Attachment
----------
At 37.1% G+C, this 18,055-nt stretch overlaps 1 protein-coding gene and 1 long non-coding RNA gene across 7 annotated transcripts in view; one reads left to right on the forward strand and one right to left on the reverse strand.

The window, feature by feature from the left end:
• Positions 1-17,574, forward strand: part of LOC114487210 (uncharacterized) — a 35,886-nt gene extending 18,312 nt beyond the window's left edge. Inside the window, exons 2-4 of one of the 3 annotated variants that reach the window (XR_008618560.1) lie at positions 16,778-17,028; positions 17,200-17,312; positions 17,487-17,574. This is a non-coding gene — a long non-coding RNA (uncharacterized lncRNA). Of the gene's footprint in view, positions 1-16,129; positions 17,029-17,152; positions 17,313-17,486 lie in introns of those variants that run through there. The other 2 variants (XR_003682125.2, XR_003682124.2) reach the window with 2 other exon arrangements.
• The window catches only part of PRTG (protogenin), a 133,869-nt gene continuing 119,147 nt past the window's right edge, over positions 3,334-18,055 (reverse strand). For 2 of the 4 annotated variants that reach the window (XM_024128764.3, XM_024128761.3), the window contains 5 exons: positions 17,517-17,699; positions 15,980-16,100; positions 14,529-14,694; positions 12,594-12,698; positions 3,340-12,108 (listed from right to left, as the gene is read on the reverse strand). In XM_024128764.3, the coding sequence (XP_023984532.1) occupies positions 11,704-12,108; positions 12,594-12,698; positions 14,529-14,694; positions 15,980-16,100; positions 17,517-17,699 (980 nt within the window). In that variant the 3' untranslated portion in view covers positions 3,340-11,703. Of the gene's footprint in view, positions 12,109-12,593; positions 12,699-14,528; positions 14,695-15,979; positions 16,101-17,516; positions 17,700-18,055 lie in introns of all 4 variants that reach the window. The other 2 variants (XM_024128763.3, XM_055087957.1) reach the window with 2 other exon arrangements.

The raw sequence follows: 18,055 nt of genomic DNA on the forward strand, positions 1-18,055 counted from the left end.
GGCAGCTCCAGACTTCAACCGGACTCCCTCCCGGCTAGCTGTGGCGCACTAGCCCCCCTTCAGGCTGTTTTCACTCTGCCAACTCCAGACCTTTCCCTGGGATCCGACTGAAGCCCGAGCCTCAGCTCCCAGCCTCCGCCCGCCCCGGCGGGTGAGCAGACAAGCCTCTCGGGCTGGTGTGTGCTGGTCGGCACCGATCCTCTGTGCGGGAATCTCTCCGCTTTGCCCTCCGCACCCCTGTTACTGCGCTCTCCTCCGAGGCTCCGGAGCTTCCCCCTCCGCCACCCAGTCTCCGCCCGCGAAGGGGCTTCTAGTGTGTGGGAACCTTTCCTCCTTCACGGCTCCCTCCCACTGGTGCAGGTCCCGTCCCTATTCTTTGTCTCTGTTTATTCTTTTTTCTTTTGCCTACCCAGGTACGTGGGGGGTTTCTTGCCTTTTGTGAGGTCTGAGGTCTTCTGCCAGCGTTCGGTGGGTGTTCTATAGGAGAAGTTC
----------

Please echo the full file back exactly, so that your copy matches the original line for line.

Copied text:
At 37.1% G+C, this 18,055-nt stretch overlaps 1 protein-coding gene and 1 long non-coding RNA gene across 7 annotated transcripts in view; one reads left to right on the forward strand and one right to left on the reverse strand.

The window, feature by feature from the left end:
• Positions 1-17,574, forward strand: part of LOC114487210 (uncharacterized) — a 35,886-nt gene extending 18,312 nt beyond the window's left edge. Inside the window, exons 2-4 of one of the 3 annotated variants that reach the window (XR_008618560.1) lie at positions 16,778-17,028; positions 17,200-17,312; positions 17,487-17,574. This is a non-coding gene — a long non-coding RNA (uncharacterized lncRNA). Of the gene's footprint in view, positions 1-16,129; positions 17,029-17,152; positions 17,313-17,486 lie in introns of those variants that run through there. The other 2 variants (XR_003682125.2, XR_003682124.2) reach the window with 2 other exon arrangements.
• The window catches only part of PRTG (protogenin), a 133,869-nt gene continuing 119,147 nt past the window's right edge, over positions 3,334-18,055 (reverse strand). For 2 of the 4 annotated variants that reach the window (XM_024128764.3, XM_024128761.3), the window contains 5 exons: positions 17,517-17,699; positions 15,980-16,100; positions 14,529-14,694; positions 12,594-12,698; positions 3,340-12,108 (listed from right to left, as the gene is read on the reverse strand). In XM_024128764.3, the coding sequence (XP_023984532.1) occupies positions 11,704-12,108; positions 12,594-12,698; positions 14,529-14,694; positions 15,980-16,100; positions 17,517-17,699 (980 nt within the window). In that variant the 3' untranslated portion in view covers positions 3,340-11,703. Of the gene's footprint in view, positions 12,109-12,593; positions 12,699-14,528; positions 14,695-15,979; positions 16,101-17,516; positions 17,700-18,055 lie in introns of all 4 variants that reach the window. The other 2 variants (XM_024128763.3, XM_055087957.1) reach the window with 2 other exon arrangements.

The raw sequence follows: 18,055 nt of genomic DNA on the forward strand, positions 1-18,055 counted from the left end.
GGCAGCTCCAGACTTCAACCGGACTCCCTCCCGGCTAGCTGTGGCGCACTAGCCCCCCTTCAGGCTGTTTTCACTCTGCCAACTCCAGACCTTTCCCTGGGATCCGACTGAAGCCCGAGCCTCAGCTCCCAGCCTCCGCCCGCCCCGGCGGGTGAGCAGACAAGCCTCTCGGGCTGGTGTGTGCTGGTCGGCACCGATCCTCTGTGCGGGAATCTCTCCGCTTTGCCCTCCGCACCCCTGTTACTGCGCTCTCCTCCGAGGCTCCGGAGCTTCCCCCTCCGCCACCCAGTCTCCGCCCGCGAAGGGGCTTCTAGTGTGTGGGAACCTTTCCTCCTTCACGGCTCCCTCCCACTGGTGCAGGTCCCGTCCCTATTCTTTGTCTCTGTTTATTCTTTTTTCTTTTGCCTACCCAGGTACGTGGGGGGTTTCTTGCCTTTTGTGAGGTCTGAGGTCTTCTGCCAGCGTTCGGTGGGTGTTCTATAGGAGAAGTTC